Wednesday, July 8, 2015


Shamini Flint’s Inspector Singh Investigates: A Calamitous Chinese Killing portrays modern China as brutally corrupt.

Singapore officials send Sikh Inspector Singh to China to investigate the murder of the son of a Singaporean envoy there.

Singh is the same as always. He is bearded and turbaned. He is fat and somewhat slovenly. He wears white tennis shoes. And he is an oddly brilliant outsider, someone authorities will do anything possible to ship off to another country.

As it turns out, the book has three main murders, one of them as bone-chilling as any murder I’ve read about lately.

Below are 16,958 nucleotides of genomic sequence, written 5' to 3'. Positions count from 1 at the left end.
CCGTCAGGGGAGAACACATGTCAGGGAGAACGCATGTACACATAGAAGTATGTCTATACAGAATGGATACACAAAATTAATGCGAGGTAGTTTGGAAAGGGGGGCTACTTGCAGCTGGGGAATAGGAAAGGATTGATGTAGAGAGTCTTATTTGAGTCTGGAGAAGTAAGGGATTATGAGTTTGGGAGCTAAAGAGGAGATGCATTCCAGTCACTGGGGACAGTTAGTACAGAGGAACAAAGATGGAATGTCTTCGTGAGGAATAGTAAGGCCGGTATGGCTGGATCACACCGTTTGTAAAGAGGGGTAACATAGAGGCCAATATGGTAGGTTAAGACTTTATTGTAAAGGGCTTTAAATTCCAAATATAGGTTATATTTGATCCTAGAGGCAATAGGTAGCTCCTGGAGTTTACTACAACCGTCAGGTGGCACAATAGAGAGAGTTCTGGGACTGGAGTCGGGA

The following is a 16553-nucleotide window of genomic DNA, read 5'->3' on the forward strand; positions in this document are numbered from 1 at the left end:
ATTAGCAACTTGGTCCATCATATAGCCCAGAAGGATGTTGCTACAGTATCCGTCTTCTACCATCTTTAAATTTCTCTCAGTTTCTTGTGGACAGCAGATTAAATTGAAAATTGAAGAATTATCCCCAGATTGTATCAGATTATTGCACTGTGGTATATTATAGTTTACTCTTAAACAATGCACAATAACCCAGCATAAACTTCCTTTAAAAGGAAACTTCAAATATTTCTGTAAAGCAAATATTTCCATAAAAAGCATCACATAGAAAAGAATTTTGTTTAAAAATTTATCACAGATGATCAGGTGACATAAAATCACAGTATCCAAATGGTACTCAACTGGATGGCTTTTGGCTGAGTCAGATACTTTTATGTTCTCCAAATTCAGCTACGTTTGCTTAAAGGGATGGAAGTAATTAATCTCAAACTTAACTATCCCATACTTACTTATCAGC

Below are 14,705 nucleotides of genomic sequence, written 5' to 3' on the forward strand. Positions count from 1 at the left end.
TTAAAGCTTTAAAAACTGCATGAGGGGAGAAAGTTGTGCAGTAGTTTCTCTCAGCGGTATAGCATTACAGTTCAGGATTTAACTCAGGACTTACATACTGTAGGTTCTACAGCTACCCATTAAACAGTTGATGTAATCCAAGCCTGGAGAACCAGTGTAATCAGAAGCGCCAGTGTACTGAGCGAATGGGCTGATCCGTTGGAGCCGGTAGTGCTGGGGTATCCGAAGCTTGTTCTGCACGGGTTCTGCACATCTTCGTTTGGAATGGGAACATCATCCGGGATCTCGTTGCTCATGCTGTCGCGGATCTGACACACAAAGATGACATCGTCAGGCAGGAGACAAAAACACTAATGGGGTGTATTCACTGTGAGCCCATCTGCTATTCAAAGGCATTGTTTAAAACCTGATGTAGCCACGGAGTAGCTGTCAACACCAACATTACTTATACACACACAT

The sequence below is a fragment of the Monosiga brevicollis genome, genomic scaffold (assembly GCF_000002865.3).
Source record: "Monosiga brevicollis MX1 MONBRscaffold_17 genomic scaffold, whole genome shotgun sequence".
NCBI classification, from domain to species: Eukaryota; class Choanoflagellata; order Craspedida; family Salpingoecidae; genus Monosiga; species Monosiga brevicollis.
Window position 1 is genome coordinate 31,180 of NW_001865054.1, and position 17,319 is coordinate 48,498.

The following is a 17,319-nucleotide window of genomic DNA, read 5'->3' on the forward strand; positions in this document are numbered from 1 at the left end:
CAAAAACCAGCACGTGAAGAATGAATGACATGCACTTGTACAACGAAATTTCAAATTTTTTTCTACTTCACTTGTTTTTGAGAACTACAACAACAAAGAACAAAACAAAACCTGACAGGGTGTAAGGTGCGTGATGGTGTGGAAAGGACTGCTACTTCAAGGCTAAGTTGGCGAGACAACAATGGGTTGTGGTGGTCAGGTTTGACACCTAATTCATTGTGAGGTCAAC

Singh finds himself immersed in Chinese governmental corruption and brutality.

Chinese authorities are taking over Beijing neighborhoods, moving out the neighbors to build western-style malls. (Does this sound familiar to what sometimes happens in our U.S. cities?)

But in China things are different. The government’s tactics involve murder and intrigue. They also involve the Singaporean envoy’s family.

Along the way, Singh hooks up with an interesting sidekick. But Singh makes mistakes and almost ends up being killed.

Shamini Flint’s Inspector Singh books are traditional police procedurals set in unusual places.

I’ve only read a few of these books, but this was one of the best so far.

Thanks to the blog Kittling:Books for leading me to Shamini Flint’s Inspector Singh Investigates: A Calamitous Chinese Killing.

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